Emory Report

June 22, 1998

 Volume 50, No. 34

Cool off with Emory's Summer Writers' Festival

Anyone with an ear for good writing should mark July 14-16 on the calendar because this year's Summer Writers' Festival will offer up a full menu of sparkling prose from around the country.

Part of the Summer Writers' Institute, which runs from June 29 through Aug. 7, the three-day festival features readings by four authors as well as a panel discussion moderated by poet and novelist Judson Mitcham, adjunct professor of creative writing at Emory.

At 8 p.m. on Tuesday, July 14, Jim Kilgo will read from his recently released first novel, Daughter of My People, a fictionalized account of Kilgo's own family history set in the South Carolina low country. Kilgo is a professor of English at the University of Georgia and has published two books of personal essays, Deep Enough for Ivorybills and Inheritance of Horses. His work has appeared in Georgia Review, New England Review, Sewanee Review, Oxford American and many other publications.

"Good stories have to do with elemental things, with rivers and weathers and people in touch with the natural world," Kilgo said of his work. "It just seems to me that contemporary American literature offers great writing and poor stories. I think there are 100 writers now in this country who are better writers than [Theodore] Dreiser or Stephen Crane, but they don't have anything to say. I'm not talking about philosophically; they just don't have stories to tell."

Also reading on July 14 will be Tony Earley. Earley's collection of short stories, Here We Are in Paradise, was published in 1994, and he currently is at work on a novel. His fiction and nonfiction has appeared in Harper's, Esquire, Oxford American, Story and Granta, which named him in 1996 to its "Best of Young American Novelists" list. Earley teaches writing at Vanderbilt University.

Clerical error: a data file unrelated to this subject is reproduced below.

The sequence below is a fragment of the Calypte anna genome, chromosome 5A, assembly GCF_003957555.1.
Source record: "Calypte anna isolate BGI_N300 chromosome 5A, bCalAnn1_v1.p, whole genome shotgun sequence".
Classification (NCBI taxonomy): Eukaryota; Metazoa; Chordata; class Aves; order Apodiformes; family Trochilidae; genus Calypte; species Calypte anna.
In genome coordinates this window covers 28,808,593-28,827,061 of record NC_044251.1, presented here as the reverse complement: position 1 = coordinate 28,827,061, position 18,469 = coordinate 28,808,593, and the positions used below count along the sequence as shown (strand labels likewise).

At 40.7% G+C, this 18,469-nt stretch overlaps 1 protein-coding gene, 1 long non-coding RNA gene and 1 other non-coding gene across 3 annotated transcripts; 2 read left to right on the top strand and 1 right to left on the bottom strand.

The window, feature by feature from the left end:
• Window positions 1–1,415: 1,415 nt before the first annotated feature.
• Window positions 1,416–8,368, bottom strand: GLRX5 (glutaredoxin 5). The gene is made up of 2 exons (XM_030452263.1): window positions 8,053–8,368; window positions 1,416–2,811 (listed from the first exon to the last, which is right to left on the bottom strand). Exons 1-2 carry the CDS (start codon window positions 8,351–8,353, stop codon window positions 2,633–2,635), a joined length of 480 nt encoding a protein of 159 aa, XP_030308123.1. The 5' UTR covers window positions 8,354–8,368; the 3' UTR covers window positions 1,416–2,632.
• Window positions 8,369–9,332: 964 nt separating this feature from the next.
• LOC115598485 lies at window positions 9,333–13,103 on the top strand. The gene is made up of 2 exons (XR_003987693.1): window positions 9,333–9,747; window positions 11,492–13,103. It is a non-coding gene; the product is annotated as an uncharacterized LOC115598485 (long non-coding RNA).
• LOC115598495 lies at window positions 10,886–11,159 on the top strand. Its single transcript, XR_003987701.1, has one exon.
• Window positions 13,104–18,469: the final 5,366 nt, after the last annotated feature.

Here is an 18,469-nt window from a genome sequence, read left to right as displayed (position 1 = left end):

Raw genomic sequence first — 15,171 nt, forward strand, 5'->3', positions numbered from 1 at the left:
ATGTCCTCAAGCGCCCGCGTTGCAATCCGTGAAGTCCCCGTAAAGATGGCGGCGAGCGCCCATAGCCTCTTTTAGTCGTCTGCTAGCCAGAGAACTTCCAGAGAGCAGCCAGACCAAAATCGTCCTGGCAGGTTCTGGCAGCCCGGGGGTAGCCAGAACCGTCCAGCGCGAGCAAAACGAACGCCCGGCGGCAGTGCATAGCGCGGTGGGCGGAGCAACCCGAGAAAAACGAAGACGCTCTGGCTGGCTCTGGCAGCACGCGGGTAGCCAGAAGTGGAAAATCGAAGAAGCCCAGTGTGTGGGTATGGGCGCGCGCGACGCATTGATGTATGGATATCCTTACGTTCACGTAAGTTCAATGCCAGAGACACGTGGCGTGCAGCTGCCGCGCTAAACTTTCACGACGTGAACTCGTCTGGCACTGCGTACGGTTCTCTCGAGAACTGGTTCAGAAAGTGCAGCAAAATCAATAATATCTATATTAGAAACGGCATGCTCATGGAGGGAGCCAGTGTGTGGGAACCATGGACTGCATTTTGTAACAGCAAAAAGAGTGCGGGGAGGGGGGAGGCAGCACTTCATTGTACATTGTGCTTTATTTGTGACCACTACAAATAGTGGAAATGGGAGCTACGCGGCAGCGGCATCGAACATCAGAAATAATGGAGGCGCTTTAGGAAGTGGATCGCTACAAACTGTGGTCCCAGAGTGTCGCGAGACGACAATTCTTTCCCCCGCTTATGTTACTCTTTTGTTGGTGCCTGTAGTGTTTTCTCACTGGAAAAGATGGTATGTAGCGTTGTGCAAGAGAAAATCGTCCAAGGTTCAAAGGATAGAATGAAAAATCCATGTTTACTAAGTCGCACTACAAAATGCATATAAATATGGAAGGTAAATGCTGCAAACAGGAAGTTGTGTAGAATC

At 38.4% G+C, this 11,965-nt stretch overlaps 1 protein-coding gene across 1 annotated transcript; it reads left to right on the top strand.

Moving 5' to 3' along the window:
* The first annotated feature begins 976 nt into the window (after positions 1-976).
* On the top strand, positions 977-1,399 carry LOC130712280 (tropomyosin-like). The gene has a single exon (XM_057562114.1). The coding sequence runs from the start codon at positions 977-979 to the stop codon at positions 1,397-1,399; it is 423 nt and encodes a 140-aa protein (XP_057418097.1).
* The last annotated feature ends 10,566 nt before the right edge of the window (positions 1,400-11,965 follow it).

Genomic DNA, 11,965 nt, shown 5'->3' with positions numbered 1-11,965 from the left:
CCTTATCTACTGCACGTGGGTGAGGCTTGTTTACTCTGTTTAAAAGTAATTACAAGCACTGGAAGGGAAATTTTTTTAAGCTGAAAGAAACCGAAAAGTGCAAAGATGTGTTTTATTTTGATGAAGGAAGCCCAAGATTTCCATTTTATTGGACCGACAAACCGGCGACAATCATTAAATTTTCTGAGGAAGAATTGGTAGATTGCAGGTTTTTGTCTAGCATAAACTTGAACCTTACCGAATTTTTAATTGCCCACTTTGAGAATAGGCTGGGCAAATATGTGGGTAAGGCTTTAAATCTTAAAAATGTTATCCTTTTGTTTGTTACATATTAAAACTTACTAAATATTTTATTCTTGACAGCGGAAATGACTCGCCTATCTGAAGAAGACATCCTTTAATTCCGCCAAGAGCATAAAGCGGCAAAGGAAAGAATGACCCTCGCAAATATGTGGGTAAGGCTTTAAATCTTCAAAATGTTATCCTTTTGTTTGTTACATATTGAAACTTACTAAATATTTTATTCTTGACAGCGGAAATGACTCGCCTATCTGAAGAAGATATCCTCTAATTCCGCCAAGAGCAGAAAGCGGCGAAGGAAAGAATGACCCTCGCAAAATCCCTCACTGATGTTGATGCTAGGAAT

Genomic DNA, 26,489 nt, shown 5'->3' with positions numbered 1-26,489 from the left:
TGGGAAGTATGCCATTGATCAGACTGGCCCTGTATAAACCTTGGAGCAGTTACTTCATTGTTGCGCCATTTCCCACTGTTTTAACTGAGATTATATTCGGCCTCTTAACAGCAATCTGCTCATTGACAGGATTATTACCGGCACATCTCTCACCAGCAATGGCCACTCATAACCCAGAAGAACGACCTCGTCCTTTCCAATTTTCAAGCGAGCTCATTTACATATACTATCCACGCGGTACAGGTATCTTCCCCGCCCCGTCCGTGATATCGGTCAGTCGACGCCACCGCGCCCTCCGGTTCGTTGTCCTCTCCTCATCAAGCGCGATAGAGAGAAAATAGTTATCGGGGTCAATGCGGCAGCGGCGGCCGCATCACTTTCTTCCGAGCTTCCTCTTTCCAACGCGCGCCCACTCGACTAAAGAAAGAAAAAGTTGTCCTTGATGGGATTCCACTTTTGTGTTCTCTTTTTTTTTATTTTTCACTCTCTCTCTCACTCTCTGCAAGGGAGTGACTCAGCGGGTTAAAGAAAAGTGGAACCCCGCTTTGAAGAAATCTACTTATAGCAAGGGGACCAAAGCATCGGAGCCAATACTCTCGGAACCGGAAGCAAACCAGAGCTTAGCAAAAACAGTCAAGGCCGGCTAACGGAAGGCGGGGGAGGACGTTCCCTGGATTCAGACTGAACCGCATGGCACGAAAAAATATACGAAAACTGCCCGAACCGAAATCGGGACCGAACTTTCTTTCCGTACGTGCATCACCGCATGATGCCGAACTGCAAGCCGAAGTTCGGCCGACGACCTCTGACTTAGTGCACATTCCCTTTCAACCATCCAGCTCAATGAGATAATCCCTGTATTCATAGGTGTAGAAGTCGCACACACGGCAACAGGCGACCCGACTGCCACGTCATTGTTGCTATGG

Reading at 8 p.m. on July 16 will be Alyce Miller, winner of the Flannery O'Connor Award for The Nature of Longing, a collection of one novella and seven short stories. Miller's novel, Stopping for Green Lights, will be published in December. Her work has appeared in, among others, Prairie Schooner, Witness, Glimmer Train and Kenyon Review, from which she received an award for literary excellence in fiction. Miller teaches at Indiana University.

Following Miller on July 15 will be Robert Boswell, author of six books of fiction: American Owned Love, Living to be 100, Mystery Ride, The Geography of Desire, Dancing in the Movies and Crooked Hearts. Boswell's stories have appeared in The New Yorker, Best American Short Stories, O'Henry Prize Stories, Georgia Review and other magazines. He teaches at New Mexico State University and in the Warren Wilson MFA Program for Writers.

Sandwiched between the two evenings of readings will be the panel discussion "Truth and Fiction" on July 15 at 4 p.m. That night a group of student readings will begin at 8 p.m. All events take place in 207 White Hall and are free and open to the public.

-Michael Terrazas

Return to June 22, 1998 Contents Page